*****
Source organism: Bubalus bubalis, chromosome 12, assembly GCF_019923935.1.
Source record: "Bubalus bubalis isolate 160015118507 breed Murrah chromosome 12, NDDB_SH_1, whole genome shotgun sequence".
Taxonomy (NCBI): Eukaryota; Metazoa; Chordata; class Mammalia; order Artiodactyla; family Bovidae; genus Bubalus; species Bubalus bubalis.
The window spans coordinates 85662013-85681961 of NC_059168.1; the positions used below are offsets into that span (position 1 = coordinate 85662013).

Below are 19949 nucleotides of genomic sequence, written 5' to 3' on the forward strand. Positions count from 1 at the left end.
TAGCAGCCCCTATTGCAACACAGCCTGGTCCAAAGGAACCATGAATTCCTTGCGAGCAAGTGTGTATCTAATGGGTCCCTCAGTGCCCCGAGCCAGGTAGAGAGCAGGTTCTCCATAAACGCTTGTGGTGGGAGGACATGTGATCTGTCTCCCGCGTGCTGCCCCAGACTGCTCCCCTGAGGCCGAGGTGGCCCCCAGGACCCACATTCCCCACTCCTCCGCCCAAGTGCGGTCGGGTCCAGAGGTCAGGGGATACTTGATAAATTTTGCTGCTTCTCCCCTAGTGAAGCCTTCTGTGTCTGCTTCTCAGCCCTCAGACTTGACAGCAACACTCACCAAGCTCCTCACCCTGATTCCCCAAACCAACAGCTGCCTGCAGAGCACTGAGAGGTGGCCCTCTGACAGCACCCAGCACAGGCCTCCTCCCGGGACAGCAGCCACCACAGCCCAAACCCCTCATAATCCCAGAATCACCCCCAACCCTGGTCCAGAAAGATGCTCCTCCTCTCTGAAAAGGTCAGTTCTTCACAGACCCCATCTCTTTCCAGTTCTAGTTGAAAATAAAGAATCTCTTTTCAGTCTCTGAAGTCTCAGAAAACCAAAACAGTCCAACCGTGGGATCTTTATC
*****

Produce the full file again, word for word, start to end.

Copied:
Source organism: Bubalus bubalis, chromosome 12, assembly GCF_019923935.1.
Source record: "Bubalus bubalis isolate 160015118507 breed Murrah chromosome 12, NDDB_SH_1, whole genome shotgun sequence".
Taxonomy (NCBI): Eukaryota; Metazoa; Chordata; class Mammalia; order Artiodactyla; family Bovidae; genus Bubalus; species Bubalus bubalis.
The window spans coordinates 85662013-85681961 of NC_059168.1; the positions used below are offsets into that span (position 1 = coordinate 85662013).

Below are 19949 nucleotides of genomic sequence, written 5' to 3' on the forward strand. Positions count from 1 at the left end.
TAGCAGCCCCTATTGCAACACAGCCTGGTCCAAAGGAACCATGAATTCCTTGCGAGCAAGTGTGTATCTAATGGGTCCCTCAGTGCCCCGAGCCAGGTAGAGAGCAGGTTCTCCATAAACGCTTGTGGTGGGAGGACATGTGATCTGTCTCCCGCGTGCTGCCCCAGACTGCTCCCCTGAGGCCGAGGTGGCCCCCAGGACCCACATTCCCCACTCCTCCGCCCAAGTGCGGTCGGGTCCAGAGGTCAGGGGATACTTGATAAATTTTGCTGCTTCTCCCCTAGTGAAGCCTTCTGTGTCTGCTTCTCAGCCCTCAGACTTGACAGCAACACTCACCAAGCTCCTCACCCTGATTCCCCAAACCAACAGCTGCCTGCAGAGCACTGAGAGGTGGCCCTCTGACAGCACCCAGCACAGGCCTCCTCCCGGGACAGCAGCCACCACAGCCCAAACCCCTCATAATCCCAGAATCACCCCCAACCCTGGTCCAGAAAGATGCTCCTCCTCTCTGAAAAGGTCAGTTCTTCACAGACCCCATCTCTTTCCAGTTCTAGTTGAAAATAAAGAATCTCTTTTCAGTCTCTGAAGTCTCAGAAAACCAAAACAGTCCAACCGTGGGATCTTTATC